In addition, informal caregivers, who serve as an integral part of our healthcare delivery system, are typically underserved by health networks. They often report high stress, and when they enter the Medicare system themselves, they do so at a health deficit in comparison to their peers.
If Dr. Boustani’s proposed changes are enacted, Medicare reimbursement could bring about higher quality care to seniors with Alzheimer’s and related dementia in every state, and much needed support for their caregivers.
The OPTIMISTIC project led by Kathleen Tschantz Unroe, M.D., MHA, has sounded a similar clarion call. Over the past seven years, OPTIMISTIC has shown the benefit of its model, reducing avoidable hospitalizations and saving costs for Medicare by respecting patients’ wishes and, when possible, treating patients for conditions in their nursing homes to avoid complications caused by transfers in care. She’s achieved these goals by building an impressive coalition, seating healthcare academics alongside state policymakers, business owners, and more.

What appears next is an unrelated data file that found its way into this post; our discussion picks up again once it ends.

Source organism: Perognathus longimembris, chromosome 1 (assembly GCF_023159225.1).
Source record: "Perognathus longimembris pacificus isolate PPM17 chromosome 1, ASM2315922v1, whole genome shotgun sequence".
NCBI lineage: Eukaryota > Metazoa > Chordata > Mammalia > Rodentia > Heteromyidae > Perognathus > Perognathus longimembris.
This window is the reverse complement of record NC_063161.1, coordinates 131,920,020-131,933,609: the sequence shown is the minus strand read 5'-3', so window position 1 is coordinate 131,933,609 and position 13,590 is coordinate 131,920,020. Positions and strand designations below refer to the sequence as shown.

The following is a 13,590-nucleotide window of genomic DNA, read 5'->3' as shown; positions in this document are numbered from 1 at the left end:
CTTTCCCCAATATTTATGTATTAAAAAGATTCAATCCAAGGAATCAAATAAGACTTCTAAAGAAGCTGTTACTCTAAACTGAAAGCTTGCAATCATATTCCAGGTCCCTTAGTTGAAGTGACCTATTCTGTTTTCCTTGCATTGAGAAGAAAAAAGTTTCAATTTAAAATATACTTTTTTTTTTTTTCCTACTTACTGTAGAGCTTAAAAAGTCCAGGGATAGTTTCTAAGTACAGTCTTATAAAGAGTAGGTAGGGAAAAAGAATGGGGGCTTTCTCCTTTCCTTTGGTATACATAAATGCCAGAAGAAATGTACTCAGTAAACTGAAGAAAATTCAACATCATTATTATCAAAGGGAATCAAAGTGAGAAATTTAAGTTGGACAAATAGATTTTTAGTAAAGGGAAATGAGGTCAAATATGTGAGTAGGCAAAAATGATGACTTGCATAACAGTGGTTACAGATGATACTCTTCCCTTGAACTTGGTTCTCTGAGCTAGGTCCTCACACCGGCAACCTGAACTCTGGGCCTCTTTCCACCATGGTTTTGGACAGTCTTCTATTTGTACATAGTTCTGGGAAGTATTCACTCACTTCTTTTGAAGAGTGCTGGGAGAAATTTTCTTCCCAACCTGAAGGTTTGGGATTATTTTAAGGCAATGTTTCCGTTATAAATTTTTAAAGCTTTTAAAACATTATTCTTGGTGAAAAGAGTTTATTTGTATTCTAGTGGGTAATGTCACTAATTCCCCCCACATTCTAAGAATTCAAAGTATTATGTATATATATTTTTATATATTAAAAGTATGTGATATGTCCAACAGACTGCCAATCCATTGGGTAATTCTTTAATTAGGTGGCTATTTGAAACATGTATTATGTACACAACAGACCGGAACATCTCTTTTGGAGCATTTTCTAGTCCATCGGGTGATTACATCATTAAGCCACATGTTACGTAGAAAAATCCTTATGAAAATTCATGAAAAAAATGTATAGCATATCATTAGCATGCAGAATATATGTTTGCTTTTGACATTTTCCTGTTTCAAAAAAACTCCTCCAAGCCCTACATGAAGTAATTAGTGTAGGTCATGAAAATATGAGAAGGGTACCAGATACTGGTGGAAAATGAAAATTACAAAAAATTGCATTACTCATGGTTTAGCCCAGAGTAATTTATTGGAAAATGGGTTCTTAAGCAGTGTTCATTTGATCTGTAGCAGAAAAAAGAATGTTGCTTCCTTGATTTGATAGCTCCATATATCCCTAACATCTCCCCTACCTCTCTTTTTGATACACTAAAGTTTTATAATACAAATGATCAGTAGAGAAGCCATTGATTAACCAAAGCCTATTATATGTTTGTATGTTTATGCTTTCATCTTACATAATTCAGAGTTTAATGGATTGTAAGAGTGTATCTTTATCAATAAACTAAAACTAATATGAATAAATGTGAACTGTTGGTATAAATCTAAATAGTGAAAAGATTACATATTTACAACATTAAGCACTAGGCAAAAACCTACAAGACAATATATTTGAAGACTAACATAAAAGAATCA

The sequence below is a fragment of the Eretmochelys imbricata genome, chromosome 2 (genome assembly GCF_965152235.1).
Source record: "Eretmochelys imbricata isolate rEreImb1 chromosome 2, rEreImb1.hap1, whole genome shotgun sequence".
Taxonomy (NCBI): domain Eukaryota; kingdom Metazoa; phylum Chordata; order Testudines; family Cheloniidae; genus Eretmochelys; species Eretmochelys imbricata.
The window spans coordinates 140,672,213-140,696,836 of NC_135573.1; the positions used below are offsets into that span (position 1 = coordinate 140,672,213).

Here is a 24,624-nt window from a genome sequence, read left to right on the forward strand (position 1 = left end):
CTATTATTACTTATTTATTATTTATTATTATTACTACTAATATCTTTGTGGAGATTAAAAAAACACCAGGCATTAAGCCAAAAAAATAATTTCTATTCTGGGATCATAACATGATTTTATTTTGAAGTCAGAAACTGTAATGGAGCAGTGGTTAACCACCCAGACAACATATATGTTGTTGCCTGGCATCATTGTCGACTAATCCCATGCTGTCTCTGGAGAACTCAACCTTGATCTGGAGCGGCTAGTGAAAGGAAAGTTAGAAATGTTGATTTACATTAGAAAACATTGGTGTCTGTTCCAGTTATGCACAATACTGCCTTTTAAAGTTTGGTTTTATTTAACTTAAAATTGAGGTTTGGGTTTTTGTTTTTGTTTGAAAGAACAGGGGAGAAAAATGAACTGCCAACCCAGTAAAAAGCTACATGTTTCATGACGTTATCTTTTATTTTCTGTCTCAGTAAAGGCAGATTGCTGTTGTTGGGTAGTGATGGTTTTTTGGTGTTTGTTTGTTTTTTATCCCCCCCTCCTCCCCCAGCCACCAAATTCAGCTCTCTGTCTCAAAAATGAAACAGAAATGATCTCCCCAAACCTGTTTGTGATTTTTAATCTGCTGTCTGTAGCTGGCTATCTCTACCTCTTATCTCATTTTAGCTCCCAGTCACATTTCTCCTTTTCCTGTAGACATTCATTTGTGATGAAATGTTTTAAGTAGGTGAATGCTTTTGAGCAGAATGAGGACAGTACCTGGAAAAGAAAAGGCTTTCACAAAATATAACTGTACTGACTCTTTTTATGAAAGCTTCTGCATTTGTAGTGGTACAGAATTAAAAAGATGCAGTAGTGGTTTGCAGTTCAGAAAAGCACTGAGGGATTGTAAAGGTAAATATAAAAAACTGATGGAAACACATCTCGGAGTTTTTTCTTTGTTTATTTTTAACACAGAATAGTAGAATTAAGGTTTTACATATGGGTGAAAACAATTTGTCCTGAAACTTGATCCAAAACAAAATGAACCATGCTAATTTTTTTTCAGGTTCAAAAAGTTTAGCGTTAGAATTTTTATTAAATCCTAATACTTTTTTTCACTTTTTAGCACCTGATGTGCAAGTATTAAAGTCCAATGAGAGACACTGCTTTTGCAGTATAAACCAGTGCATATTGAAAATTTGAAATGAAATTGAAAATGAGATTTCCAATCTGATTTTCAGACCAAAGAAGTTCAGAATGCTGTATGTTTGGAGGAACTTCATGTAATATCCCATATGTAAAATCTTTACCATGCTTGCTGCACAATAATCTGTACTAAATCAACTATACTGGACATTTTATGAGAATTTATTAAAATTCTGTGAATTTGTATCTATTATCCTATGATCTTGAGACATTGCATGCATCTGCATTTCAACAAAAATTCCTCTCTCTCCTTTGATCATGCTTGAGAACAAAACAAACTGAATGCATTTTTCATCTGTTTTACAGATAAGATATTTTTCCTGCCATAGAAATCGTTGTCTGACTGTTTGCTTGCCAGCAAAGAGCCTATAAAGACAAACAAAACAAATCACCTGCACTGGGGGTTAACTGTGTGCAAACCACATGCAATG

Her coalition’s work in proving the efficacy of this model has already had an impact in Indiana’s state policies and, I’m excited to see its impact grow as she launches the Care Revolution, Inc., a business that is a continuation of this project.
Joshua Vest, PhD, MPH, and his team, consisting of leaders from Eskenazi Health, Regenstrief, and the Richard M. Fairbanks School of Public Health at IUPUI, have been hard at work proving the benefit of wraparound services. Their work, published in Health Affairs in October, found that wraparound services provided by Eskenazi Health were associated with reduced hospitalizations and emergency department visits.